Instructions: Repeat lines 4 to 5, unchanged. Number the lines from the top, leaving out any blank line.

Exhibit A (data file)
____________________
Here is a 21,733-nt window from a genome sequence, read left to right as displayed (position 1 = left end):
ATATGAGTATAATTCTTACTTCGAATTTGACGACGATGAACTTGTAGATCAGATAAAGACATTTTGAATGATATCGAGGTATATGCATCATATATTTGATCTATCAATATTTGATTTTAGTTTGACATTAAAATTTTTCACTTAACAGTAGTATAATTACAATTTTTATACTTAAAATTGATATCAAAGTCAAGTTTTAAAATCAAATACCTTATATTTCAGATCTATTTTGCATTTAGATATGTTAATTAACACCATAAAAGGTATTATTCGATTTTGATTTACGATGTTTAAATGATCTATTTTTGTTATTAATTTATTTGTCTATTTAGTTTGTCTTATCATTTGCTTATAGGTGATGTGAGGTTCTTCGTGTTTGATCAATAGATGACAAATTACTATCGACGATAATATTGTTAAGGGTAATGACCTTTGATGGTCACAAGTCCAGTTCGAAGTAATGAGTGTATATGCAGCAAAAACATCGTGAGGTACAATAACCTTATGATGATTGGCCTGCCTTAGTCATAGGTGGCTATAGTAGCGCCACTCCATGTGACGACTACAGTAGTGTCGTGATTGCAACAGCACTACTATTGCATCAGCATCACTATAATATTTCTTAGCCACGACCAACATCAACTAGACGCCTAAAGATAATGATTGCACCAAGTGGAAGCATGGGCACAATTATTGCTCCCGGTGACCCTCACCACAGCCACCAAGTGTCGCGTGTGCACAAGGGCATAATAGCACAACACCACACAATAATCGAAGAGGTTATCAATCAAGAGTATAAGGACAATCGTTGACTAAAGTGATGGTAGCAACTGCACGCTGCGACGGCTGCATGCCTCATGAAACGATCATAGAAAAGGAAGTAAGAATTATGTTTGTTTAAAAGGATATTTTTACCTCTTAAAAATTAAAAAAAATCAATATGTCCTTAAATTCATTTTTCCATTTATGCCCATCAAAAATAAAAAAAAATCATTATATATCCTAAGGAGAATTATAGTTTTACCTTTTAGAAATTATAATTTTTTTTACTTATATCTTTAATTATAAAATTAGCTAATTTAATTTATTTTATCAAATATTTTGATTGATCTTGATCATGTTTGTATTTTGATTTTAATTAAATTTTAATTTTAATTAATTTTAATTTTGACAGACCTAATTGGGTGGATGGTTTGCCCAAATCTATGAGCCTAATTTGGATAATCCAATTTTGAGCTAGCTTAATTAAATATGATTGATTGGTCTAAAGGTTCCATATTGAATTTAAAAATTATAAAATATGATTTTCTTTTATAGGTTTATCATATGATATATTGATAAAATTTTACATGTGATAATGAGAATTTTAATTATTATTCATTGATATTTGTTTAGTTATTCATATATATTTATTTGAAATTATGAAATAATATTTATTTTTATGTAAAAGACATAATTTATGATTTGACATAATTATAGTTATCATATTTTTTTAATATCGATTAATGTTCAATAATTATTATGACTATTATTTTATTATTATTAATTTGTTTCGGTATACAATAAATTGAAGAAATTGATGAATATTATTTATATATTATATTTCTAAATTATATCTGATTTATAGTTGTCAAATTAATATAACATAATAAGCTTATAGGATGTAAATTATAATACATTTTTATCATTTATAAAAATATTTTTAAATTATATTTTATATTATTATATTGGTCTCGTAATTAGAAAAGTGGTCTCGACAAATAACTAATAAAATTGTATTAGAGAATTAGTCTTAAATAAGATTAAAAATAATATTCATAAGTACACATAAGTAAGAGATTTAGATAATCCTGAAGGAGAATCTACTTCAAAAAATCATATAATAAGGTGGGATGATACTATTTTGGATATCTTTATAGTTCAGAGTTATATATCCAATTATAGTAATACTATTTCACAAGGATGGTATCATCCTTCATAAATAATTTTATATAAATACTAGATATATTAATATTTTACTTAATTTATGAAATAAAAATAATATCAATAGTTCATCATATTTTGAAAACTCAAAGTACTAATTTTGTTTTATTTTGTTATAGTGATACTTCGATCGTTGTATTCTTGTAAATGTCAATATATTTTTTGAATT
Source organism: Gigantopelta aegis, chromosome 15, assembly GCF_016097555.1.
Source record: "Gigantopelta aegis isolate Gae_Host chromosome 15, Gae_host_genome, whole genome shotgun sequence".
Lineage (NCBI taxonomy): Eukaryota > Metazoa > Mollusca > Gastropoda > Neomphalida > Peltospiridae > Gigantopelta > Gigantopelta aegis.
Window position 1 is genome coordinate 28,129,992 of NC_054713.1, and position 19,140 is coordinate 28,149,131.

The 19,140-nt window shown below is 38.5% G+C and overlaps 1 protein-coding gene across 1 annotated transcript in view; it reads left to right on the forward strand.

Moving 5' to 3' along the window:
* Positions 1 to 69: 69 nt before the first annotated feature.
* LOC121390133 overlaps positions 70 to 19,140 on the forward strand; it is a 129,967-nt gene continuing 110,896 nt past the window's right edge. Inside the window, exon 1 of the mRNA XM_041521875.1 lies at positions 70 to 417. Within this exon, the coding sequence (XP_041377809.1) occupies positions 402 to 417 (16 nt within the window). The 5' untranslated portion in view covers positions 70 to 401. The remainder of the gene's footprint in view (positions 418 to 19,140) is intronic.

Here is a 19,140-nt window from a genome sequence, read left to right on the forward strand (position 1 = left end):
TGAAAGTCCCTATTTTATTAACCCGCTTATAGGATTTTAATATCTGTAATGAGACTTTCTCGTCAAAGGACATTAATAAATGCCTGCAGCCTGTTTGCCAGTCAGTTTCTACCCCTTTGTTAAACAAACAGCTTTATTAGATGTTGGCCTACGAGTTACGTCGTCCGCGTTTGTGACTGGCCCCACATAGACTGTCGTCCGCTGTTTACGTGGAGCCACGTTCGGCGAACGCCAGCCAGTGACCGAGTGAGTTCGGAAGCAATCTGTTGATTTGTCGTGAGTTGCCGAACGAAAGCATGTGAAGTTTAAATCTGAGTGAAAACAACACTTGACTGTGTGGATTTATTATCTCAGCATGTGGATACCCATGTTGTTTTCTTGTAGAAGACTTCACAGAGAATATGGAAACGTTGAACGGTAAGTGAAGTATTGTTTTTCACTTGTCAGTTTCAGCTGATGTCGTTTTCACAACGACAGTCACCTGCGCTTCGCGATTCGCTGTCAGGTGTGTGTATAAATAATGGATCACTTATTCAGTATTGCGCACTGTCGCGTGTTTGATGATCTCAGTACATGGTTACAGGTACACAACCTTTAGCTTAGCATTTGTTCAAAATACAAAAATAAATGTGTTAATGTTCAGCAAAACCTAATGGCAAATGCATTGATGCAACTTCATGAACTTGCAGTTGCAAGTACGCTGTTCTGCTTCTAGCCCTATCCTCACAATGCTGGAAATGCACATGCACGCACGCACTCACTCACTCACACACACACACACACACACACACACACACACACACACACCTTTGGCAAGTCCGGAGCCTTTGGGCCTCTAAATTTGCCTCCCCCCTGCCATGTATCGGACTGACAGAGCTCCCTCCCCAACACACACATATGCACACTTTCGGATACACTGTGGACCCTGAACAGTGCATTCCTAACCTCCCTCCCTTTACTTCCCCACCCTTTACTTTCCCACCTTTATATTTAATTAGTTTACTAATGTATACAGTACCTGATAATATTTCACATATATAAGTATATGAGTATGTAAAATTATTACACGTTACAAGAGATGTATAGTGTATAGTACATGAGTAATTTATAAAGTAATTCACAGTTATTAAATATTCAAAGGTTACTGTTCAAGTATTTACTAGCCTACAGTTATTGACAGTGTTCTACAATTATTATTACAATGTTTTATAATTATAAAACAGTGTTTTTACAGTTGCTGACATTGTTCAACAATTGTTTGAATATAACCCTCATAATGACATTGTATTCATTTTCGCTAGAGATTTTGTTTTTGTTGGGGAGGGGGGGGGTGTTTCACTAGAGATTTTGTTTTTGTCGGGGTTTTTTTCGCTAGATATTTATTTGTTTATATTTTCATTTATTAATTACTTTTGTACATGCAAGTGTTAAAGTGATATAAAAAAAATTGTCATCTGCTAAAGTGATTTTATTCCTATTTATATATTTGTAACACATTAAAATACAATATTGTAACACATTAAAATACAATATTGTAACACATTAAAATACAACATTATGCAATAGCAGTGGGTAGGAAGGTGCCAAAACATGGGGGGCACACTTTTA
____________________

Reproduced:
Source record: "Gigantopelta aegis isolate Gae_Host chromosome 15, Gae_host_genome, whole genome shotgun sequence".
Lineage (NCBI taxonomy): Eukaryota > Metazoa > Mollusca > Gastropoda > Neomphalida > Peltospiridae > Gigantopelta > Gigantopelta aegis.